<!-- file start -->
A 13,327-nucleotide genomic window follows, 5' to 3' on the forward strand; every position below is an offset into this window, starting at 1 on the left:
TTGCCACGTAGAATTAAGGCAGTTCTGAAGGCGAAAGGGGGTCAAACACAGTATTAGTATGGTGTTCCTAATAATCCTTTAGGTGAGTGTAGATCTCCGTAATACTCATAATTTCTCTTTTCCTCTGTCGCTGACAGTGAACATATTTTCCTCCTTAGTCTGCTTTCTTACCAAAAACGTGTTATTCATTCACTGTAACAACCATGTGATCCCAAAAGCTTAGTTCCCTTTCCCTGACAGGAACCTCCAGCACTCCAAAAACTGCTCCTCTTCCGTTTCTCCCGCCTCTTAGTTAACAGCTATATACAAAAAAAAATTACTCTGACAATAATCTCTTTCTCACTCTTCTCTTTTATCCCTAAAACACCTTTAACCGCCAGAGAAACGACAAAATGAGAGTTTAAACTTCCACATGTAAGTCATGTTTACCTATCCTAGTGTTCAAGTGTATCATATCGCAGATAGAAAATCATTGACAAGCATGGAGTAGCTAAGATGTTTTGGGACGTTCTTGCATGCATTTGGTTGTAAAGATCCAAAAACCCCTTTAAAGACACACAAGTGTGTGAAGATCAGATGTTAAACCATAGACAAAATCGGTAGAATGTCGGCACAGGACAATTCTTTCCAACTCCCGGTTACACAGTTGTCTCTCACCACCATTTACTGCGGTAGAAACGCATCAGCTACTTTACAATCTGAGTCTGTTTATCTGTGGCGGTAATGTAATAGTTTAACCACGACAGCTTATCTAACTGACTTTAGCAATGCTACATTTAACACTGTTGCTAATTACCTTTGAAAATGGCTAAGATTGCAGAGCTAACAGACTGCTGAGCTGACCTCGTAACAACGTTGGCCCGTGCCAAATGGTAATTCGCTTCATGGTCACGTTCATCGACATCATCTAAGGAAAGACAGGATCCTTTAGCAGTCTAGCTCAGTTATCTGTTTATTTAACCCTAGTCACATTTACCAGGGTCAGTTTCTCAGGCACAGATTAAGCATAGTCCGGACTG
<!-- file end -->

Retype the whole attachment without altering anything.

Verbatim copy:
A 13,327-nucleotide genomic window follows, 5' to 3' on the forward strand; every position below is an offset into this window, starting at 1 on the left:
TTGCCACGTAGAATTAAGGCAGTTCTGAAGGCGAAAGGGGGTCAAACACAGTATTAGTATGGTGTTCCTAATAATCCTTTAGGTGAGTGTAGATCTCCGTAATACTCATAATTTCTCTTTTCCTCTGTCGCTGACAGTGAACATATTTTCCTCCTTAGTCTGCTTTCTTACCAAAAACGTGTTATTCATTCACTGTAACAACCATGTGATCCCAAAAGCTTAGTTCCCTTTCCCTGACAGGAACCTCCAGCACTCCAAAAACTGCTCCTCTTCCGTTTCTCCCGCCTCTTAGTTAACAGCTATATACAAAAAAAAATTACTCTGACAATAATCTCTTTCTCACTCTTCTCTTTTATCCCTAAAACACCTTTAACCGCCAGAGAAACGACAAAATGAGAGTTTAAACTTCCACATGTAAGTCATGTTTACCTATCCTAGTGTTCAAGTGTATCATATCGCAGATAGAAAATCATTGACAAGCATGGAGTAGCTAAGATGTTTTGGGACGTTCTTGCATGCATTTGGTTGTAAAGATCCAAAAACCCCTTTAAAGACACACAAGTGTGTGAAGATCAGATGTTAAACCATAGACAAAATCGGTAGAATGTCGGCACAGGACAATTCTTTCCAACTCCCGGTTACACAGTTGTCTCTCACCACCATTTACTGCGGTAGAAACGCATCAGCTACTTTACAATCTGAGTCTGTTTATCTGTGGCGGTAATGTAATAGTTTAACCACGACAGCTTATCTAACTGACTTTAGCAATGCTACATTTAACACTGTTGCTAATTACCTTTGAAAATGGCTAAGATTGCAGAGCTAACAGACTGCTGAGCTGACCTCGTAACAACGTTGGCCCGTGCCAAATGGTAATTCGCTTCATGGTCACGTTCATCGACATCATCTAAGGAAAGACAGGATCCTTTAGCAGTCTAGCTCAGTTATCTGTTTATTTAACCCTAGTCACATTTACCAGGGTCAGTTTCTCAGGCACAGATTAAGCATAGTCCGGACTG